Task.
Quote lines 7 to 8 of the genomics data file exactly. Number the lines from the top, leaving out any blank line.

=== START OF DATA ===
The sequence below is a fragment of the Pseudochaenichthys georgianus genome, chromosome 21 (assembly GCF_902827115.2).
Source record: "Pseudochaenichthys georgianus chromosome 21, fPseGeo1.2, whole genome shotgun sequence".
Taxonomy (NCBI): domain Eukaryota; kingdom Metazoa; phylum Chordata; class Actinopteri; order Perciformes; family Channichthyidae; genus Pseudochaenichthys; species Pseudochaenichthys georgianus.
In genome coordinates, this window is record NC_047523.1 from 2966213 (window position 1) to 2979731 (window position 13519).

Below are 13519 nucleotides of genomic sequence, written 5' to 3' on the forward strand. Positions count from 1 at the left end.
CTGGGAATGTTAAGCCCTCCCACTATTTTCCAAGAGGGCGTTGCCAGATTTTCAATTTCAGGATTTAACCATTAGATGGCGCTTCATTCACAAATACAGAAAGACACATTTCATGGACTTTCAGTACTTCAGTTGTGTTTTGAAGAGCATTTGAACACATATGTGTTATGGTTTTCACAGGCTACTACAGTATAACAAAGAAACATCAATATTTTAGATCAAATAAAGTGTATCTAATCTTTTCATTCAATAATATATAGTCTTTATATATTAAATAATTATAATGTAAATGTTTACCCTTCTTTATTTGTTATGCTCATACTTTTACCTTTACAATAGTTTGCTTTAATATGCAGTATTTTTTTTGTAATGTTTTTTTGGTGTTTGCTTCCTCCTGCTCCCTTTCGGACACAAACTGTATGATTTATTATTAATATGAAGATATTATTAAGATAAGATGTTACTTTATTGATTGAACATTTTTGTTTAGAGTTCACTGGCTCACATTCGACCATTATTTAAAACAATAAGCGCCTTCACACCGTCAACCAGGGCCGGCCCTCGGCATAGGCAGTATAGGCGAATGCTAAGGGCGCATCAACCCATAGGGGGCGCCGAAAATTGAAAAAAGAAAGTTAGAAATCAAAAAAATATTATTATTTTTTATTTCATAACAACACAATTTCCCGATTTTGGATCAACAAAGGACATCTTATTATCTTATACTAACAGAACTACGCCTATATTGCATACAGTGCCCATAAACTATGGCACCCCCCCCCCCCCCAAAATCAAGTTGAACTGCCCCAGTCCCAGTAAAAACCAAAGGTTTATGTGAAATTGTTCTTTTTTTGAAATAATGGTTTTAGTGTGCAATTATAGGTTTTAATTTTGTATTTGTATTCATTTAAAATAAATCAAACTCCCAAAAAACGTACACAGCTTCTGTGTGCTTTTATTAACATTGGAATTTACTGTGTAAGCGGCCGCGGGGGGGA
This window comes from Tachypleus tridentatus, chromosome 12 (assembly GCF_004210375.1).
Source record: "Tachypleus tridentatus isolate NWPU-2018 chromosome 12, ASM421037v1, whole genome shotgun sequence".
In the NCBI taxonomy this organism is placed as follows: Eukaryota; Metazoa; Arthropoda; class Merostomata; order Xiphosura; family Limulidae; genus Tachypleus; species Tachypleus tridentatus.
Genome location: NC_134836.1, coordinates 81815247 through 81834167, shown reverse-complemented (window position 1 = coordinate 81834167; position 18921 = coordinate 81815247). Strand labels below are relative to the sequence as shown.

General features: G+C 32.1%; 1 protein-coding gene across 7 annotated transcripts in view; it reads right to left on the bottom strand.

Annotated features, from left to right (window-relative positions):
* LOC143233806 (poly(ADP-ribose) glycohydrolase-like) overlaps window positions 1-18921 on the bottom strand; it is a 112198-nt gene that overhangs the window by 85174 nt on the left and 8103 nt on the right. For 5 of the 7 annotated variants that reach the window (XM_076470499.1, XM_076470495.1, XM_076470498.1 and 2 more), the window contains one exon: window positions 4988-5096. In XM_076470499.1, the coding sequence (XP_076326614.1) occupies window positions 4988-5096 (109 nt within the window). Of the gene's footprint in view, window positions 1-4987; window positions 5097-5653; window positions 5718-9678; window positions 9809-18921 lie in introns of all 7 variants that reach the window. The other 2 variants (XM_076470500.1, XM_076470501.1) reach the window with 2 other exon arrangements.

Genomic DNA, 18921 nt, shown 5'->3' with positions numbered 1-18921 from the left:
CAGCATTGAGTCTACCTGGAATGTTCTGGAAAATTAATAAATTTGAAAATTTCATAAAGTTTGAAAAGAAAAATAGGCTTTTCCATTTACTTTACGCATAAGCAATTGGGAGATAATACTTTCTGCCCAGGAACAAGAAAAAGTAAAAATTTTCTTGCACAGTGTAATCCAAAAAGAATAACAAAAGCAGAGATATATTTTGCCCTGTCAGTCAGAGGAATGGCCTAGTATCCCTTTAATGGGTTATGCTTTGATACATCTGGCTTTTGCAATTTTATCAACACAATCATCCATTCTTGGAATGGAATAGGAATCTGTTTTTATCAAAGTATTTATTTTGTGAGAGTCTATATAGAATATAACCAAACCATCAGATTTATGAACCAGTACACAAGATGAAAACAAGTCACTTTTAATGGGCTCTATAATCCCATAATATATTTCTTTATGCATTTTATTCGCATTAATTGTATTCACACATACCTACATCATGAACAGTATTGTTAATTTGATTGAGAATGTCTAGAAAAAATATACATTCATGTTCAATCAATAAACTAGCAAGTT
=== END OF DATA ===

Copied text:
This window comes from Tachypleus tridentatus, chromosome 12 (assembly GCF_004210375.1).
Source record: "Tachypleus tridentatus isolate NWPU-2018 chromosome 12, ASM421037v1, whole genome shotgun sequence".